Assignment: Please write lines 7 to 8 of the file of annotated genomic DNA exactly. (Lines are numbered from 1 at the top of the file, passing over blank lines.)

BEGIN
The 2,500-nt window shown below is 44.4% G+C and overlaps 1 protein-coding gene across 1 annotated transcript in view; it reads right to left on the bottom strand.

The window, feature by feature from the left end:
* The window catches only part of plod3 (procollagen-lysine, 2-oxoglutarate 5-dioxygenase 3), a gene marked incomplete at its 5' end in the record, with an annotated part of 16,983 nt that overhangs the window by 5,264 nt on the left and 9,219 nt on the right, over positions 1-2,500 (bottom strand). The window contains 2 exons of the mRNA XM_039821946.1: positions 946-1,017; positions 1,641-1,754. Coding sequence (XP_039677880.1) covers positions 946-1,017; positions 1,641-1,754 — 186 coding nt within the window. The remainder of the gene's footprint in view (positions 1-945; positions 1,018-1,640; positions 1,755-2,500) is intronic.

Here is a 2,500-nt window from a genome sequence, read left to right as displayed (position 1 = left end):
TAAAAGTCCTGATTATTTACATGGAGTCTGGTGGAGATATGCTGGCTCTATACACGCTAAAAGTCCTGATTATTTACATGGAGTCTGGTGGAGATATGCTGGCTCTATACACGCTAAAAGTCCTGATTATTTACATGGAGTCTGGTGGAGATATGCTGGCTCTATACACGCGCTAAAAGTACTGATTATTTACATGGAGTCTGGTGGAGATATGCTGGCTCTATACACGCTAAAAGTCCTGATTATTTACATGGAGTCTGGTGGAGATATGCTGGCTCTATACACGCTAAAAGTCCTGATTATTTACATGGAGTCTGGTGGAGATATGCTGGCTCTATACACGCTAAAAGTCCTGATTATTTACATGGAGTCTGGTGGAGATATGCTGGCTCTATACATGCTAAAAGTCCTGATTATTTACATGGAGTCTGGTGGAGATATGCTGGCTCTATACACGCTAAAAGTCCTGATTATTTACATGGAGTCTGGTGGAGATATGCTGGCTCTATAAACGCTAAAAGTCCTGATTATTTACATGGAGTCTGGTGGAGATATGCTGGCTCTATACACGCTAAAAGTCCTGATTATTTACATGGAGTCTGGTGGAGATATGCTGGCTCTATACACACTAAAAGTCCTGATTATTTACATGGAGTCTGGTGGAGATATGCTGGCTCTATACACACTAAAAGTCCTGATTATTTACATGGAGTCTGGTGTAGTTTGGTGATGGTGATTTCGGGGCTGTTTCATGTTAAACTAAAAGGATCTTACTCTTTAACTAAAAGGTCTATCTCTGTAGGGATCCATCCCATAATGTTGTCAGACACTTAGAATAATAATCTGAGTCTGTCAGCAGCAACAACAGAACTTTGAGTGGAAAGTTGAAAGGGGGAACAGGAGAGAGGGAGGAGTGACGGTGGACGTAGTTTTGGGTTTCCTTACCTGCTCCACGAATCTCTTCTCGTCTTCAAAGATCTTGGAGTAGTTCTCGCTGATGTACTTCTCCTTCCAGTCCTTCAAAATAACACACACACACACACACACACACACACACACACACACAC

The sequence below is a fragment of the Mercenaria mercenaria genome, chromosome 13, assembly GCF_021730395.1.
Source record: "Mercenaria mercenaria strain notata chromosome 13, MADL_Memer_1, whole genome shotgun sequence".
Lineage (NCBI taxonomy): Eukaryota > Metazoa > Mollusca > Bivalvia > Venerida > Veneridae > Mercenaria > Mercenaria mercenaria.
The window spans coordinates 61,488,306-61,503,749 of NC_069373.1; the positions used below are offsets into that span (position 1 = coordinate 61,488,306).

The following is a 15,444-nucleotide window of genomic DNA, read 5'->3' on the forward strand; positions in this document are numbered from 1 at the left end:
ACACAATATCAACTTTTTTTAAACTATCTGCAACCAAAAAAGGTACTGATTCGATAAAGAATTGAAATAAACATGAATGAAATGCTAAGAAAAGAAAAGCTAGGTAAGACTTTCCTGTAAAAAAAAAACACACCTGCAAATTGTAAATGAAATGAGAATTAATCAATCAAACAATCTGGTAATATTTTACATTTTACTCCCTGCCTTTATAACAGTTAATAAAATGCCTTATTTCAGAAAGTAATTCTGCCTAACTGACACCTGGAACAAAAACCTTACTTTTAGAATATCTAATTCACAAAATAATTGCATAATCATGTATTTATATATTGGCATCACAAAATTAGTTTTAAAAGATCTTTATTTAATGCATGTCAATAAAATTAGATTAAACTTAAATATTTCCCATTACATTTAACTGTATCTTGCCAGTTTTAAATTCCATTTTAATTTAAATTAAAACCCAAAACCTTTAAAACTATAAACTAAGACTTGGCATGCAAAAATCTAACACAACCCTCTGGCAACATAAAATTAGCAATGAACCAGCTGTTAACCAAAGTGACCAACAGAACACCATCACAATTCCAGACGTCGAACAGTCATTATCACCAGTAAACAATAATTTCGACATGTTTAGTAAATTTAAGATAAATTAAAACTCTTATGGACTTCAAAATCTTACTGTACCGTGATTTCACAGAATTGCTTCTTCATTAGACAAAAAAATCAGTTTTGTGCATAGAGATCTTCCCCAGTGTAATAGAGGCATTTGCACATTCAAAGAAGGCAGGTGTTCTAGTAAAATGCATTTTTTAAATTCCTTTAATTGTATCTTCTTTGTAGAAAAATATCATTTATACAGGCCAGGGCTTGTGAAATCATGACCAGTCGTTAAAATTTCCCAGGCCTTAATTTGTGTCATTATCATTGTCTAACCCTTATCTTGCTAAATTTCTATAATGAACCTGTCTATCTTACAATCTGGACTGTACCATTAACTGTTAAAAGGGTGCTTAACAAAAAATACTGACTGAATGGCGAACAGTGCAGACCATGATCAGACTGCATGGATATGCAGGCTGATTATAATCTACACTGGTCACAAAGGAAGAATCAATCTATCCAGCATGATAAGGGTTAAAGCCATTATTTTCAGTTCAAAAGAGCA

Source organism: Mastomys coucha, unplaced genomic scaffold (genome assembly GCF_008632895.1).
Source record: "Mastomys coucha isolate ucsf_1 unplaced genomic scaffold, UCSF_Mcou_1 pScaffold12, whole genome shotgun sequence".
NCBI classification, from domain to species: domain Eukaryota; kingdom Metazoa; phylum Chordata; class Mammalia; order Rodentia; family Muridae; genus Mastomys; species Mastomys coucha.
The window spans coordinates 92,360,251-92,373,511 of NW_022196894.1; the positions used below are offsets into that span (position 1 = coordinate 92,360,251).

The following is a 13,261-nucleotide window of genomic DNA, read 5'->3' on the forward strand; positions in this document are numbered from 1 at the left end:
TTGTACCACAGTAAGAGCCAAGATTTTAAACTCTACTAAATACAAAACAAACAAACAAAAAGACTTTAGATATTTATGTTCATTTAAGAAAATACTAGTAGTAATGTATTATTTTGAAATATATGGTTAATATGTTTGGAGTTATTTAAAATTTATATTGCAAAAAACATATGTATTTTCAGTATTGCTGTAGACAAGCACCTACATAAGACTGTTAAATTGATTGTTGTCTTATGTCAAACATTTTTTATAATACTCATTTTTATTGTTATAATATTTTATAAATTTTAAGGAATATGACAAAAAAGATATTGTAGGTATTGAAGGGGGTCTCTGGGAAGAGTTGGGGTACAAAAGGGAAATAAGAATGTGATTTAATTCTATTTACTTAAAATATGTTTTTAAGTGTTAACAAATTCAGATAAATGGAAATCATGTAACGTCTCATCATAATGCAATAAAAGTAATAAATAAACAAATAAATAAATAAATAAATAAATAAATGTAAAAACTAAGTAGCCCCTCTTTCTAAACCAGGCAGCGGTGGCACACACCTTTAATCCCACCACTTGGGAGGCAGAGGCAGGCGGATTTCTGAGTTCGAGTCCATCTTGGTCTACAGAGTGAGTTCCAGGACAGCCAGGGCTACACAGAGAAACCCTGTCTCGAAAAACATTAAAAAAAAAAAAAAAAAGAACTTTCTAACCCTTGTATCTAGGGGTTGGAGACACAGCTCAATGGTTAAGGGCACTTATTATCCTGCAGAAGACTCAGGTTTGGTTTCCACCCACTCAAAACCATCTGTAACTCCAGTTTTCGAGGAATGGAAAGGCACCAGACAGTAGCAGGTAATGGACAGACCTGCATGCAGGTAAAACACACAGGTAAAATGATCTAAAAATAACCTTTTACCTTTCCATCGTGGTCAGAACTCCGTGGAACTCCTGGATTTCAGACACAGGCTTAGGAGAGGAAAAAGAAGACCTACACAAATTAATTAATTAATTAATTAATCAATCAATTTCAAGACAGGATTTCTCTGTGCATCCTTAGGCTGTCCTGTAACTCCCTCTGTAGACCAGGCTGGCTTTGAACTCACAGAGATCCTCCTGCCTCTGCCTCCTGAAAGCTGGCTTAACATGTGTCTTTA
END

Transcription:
Source record: "Mercenaria mercenaria strain notata chromosome 13, MADL_Memer_1, whole genome shotgun sequence".
Lineage (NCBI taxonomy): Eukaryota > Metazoa > Mollusca > Bivalvia > Venerida > Veneridae > Mercenaria > Mercenaria mercenaria.